A first-person perspective allows for easier aiming, since there is no representation of the avatar to block the player's view. However, the absence of an avatar can make it difficult to master the timing and distances required to jump between platforms, may cause motion sickness in some players. Players have come to expect first-person games to scale objects to appropriate sizes. However, key objects such as dropped items or levers may be exaggerated in order to improve their visibility. While many games featured a side-scrolling or top-down perspective during the 1970s and 80's, several early games attempted to render the game world from the perspective of the player. While light gun shooters have a first-person perspective, they are distinct from first-person shooters, which use conventional input devices for movement, it is not clear when the earliest such first-person shooter video game was created. There are two claimants and Maze War; the uncertainty about, first stems from the lack of any accurate dates for the development of Maze War—even its developer cannot remember exactly.
In contrast, the development of Spasim is the dates more certain. The initial development of Maze War occurred in the summer of 1973. A single player made their way through a simple maze of corridors rendered using fixed perspective. Multiplayer capabilities, with players attempting to shoot each other, were added in 1973 and in the summer of 1974. Spasim was developed in the spring of 1974. Players moved with gameplay resembling the 2D game Empire ire. Graphically, Spasim lacked hidden line removal, but did feature online multiplayer over the worldwide university-based PLATO network. Spasim had a documented debut at the University of Illinois in 1974; the game was a rudimentary space flight simulator. Futurewar by high-school student Erik K. Witz and Nick Boland based on PLATO, is sometimes claimed to be the first true FPS; the game included a vector image of other armaments that pointed at the monsters. Set in A. D. 2020, Futurewar anticipated Doom, although as to Castle Wolfenstein's transition to a futuristic theme, the common PLATO genesis is coincidental.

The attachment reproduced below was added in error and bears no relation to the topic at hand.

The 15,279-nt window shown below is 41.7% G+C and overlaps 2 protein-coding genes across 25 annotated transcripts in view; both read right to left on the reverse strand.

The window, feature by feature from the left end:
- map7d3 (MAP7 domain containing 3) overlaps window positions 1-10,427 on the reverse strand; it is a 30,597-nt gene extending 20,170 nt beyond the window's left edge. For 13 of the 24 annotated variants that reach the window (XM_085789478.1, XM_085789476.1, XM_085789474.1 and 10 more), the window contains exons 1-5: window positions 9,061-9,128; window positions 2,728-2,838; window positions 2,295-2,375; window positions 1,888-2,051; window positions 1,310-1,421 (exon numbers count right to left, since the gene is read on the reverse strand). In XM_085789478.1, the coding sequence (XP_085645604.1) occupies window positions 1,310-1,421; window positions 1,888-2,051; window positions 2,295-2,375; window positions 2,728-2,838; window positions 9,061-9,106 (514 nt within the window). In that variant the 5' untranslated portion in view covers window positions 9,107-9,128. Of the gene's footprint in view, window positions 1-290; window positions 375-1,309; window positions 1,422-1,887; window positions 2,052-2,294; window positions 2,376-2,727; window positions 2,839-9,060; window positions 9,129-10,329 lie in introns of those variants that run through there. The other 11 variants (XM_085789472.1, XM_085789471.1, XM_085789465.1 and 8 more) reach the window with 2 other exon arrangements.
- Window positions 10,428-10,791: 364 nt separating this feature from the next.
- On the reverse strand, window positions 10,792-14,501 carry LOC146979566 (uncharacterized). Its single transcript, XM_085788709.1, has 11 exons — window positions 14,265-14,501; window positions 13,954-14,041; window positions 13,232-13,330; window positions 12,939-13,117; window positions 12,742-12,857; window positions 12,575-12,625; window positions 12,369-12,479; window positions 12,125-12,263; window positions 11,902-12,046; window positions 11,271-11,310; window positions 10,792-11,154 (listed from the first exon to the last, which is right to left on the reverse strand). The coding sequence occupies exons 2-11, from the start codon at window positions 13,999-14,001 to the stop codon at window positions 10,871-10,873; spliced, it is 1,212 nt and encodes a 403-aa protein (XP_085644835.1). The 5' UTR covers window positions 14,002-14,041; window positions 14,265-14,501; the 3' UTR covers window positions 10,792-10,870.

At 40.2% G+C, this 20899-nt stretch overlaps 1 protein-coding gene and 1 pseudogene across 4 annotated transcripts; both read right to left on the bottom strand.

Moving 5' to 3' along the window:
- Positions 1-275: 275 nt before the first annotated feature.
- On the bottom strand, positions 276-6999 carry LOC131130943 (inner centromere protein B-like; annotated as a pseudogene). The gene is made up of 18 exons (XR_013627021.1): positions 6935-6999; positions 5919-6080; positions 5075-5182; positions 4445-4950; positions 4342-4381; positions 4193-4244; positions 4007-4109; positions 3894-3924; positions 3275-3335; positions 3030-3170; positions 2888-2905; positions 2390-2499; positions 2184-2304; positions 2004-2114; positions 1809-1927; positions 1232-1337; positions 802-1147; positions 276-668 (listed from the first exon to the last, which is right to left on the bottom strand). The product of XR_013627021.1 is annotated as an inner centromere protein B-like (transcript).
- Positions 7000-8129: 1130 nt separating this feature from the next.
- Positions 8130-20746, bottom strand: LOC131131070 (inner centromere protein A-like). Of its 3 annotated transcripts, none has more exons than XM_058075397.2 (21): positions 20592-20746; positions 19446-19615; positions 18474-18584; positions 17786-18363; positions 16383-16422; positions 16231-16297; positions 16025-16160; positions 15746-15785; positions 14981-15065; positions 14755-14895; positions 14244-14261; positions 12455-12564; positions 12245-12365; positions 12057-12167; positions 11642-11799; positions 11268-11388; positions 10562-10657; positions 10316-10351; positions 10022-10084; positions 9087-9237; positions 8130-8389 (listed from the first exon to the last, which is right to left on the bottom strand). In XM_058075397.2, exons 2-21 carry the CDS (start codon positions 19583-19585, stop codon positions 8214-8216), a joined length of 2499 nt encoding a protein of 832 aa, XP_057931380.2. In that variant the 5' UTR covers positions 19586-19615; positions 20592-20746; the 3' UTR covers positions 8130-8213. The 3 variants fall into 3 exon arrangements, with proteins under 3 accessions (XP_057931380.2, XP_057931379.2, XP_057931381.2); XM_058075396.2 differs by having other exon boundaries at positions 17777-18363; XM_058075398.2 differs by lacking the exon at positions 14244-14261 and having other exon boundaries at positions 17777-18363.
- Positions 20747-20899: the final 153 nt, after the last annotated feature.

A further notable PLATO FPS was the tank game Panther, introduced in 1975 acknowledged as a precursor to Battlezone. 1979 saw the release of two first-person space combat games: the Exidy arcade game Star Fire and Doug Neubauer's seminal Star Raiders for the Atari 8-bit family. Star Raiders was followed by a series of similar games, including Starmaster for the Atari 2600, Space Spartans for Intellivision, Shadow Hawk One for the Apple II, went on to influence major first-person games of the 1990s such as Wing Commander and X-Wing. Atari, Inc.'s 1983 Star Wars arcade game leaned on action rather than tactics, but offered 3D color vector renderings of TIE Fighters and the surface of the Death Star. Other shooters with a first-person view from the early 1980s include Taito's Space Seeker in 1981, Horizon V for the Apple II the same year, Imagic's Star Voyager for the Atari 2600 in 1982, Sega's stereoscopic arcade game SubRoc-3D in 1982, Novagen's Encounter in 1983, EA's Skyfox for the Apple II in 1984.
Flight simulators were a first-person staple in the 1980s, including the series from subLOGIC, which became Microsoft Flight Simulator. MicroProse found a niche with first-person aerial combat games: Hellcat Ace, Spitfire Ace, F-15 Strike Eagle. Amidst a flurry of faux-3D first -person maze games where the player was locked into one of four orientations, like Spectre, 3D Monster Maze, Phantom Slayer, Dungeons of Daggorath, came the 1982 release of Paul Edelstein's Wayout from Sirius Software. Not a shooter, it has smooth, arbitrary movement that came from what was labeled a raycasting engine, giving it a visual fluidity seen in future games MIDI Maze and Wolfenstein 3D, it was followed in 1983 by the split-screen Capture the Flag, allowing two players at once, foreshadowing a common gameplay mode for 3D games of the 1990s. The arrival of the Atari ST and Amiga in 1985, the Apple IIGS a year increased the computing power and graphical capabilities available in consumer-level machines, leading to a new wave of innovation.